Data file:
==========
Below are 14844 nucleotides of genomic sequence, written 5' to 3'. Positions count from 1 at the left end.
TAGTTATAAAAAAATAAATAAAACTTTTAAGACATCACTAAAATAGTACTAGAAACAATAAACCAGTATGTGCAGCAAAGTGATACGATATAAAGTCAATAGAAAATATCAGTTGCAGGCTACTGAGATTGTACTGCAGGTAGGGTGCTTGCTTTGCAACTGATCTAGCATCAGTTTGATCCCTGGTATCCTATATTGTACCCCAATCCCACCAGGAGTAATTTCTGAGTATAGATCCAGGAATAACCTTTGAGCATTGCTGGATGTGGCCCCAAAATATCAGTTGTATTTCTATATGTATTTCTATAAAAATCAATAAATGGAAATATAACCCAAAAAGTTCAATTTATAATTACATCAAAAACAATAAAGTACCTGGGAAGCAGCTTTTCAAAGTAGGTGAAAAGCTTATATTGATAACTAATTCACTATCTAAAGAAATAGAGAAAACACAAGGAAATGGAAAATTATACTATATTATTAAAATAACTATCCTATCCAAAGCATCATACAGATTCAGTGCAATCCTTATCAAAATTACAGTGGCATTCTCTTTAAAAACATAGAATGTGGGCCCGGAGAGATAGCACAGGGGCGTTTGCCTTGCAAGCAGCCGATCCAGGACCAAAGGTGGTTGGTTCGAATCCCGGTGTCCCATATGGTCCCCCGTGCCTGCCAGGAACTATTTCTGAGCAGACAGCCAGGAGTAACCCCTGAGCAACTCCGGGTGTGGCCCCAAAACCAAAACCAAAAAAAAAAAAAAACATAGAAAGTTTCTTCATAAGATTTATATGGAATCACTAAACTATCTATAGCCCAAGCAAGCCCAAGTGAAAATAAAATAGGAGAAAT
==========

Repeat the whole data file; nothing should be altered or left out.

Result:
Below are 14844 nucleotides of genomic sequence, written 5' to 3'. Positions count from 1 at the left end.
TAGTTATAAAAAAATAAATAAAACTTTTAAGACATCACTAAAATAGTACTAGAAACAATAAACCAGTATGTGCAGCAAAGTGATACGATATAAAGTCAATAGAAAATATCAGTTGCAGGCTACTGAGATTGTACTGCAGGTAGGGTGCTTGCTTTGCAACTGATCTAGCATCAGTTTGATCCCTGGTATCCTATATTGTACCCCAATCCCACCAGGAGTAATTTCTGAGTATAGATCCAGGAATAACCTTTGAGCATTGCTGGATGTGGCCCCAAAATATCAGTTGTATTTCTATATGTATTTCTATAAAAATCAATAAATGGAAATATAACCCAAAAAGTTCAATTTATAATTACATCAAAAACAATAAAGTACCTGGGAAGCAGCTTTTCAAAGTAGGTGAAAAGCTTATATTGATAACTAATTCACTATCTAAAGAAATAGAGAAAACACAAGGAAATGGAAAATTATACTATATTATTAAAATAACTATCCTATCCAAAGCATCATACAGATTCAGTGCAATCCTTATCAAAATTACAGTGGCATTCTCTTTAAAAACATAGAATGTGGGCCCGGAGAGATAGCACAGGGGCGTTTGCCTTGCAAGCAGCCGATCCAGGACCAAAGGTGGTTGGTTCGAATCCCGGTGTCCCATATGGTCCCCCGTGCCTGCCAGGAACTATTTCTGAGCAGACAGCCAGGAGTAACCCCTGAGCAACTCCGGGTGTGGCCCCAAAACCAAAACCAAAAAAAAAAAAAAACATAGAAAGTTTCTTCATAAGATTTATATGGAATCACTAAACTATCTATAGCCCAAGCAAGCCCAAGTGAAAATAAAATAGGAGAAAT